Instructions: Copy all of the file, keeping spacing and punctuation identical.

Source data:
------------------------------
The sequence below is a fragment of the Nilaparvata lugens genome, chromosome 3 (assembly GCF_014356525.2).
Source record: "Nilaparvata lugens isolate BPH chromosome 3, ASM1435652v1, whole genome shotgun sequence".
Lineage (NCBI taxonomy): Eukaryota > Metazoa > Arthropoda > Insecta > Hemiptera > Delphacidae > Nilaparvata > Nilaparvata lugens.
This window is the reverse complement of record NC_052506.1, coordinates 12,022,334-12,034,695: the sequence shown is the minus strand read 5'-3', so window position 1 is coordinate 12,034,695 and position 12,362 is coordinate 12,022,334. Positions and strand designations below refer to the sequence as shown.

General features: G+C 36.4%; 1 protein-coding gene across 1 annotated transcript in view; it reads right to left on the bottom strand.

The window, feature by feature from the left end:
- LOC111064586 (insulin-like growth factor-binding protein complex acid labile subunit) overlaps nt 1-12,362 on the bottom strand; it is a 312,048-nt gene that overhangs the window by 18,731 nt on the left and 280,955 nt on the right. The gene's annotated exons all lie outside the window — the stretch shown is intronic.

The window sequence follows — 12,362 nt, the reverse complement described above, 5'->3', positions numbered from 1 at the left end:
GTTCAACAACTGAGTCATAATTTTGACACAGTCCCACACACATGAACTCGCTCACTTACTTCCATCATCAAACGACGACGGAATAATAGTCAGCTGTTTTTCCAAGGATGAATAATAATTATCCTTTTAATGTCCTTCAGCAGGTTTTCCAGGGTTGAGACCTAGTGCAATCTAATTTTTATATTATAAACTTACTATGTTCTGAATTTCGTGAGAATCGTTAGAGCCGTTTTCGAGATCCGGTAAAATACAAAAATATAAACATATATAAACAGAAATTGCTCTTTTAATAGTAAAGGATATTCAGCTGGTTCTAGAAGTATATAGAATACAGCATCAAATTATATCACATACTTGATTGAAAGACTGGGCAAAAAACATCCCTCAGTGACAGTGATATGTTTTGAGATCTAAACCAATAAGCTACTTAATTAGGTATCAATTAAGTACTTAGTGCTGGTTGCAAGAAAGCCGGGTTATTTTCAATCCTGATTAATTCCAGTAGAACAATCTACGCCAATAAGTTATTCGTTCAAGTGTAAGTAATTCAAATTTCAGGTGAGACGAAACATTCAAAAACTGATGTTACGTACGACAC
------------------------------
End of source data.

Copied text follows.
The sequence below is a fragment of the Nilaparvata lugens genome, chromosome 3 (assembly GCF_014356525.2).
Source record: "Nilaparvata lugens isolate BPH chromosome 3, ASM1435652v1, whole genome shotgun sequence".
Lineage (NCBI taxonomy): Eukaryota > Metazoa > Arthropoda > Insecta > Hemiptera > Delphacidae > Nilaparvata > Nilaparvata lugens.
This window is the reverse complement of record NC_052506.1, coordinates 12,022,334-12,034,695: the sequence shown is the minus strand read 5'-3', so window position 1 is coordinate 12,034,695 and position 12,362 is coordinate 12,022,334. Positions and strand designations below refer to the sequence as shown.

General features: G+C 36.4%; 1 protein-coding gene across 1 annotated transcript in view; it reads right to left on the bottom strand.

The window, feature by feature from the left end:
- LOC111064586 (insulin-like growth factor-binding protein complex acid labile subunit) overlaps nt 1-12,362 on the bottom strand; it is a 312,048-nt gene that overhangs the window by 18,731 nt on the left and 280,955 nt on the right. The gene's annotated exons all lie outside the window — the stretch shown is intronic.

The window sequence follows — 12,362 nt, the reverse complement described above, 5'->3', positions numbered from 1 at the left end:
GTTCAACAACTGAGTCATAATTTTGACACAGTCCCACACACATGAACTCGCTCACTTACTTCCATCATCAAACGACGACGGAATAATAGTCAGCTGTTTTTCCAAGGATGAATAATAATTATCCTTTTAATGTCCTTCAGCAGGTTTTCCAGGGTTGAGACCTAGTGCAATCTAATTTTTATATTATAAACTTACTATGTTCTGAATTTCGTGAGAATCGTTAGAGCCGTTTTCGAGATCCGGTAAAATACAAAAATATAAACATATATAAACAGAAATTGCTCTTTTAATAGTAAAGGATATTCAGCTGGTTCTAGAAGTATATAGAATACAGCATCAAATTATATCACATACTTGATTGAAAGACTGGGCAAAAAACATCCCTCAGTGACAGTGATATGTTTTGAGATCTAAACCAATAAGCTACTTAATTAGGTATCAATTAAGTACTTAGTGCTGGTTGCAAGAAAGCCGGGTTATTTTCAATCCTGATTAATTCCAGTAGAACAATCTACGCCAATAAGTTATTCGTTCAAGTGTAAGTAATTCAAATTTCAGGTGAGACGAAACATTCAAAAACTGATGTTACGTACGACAC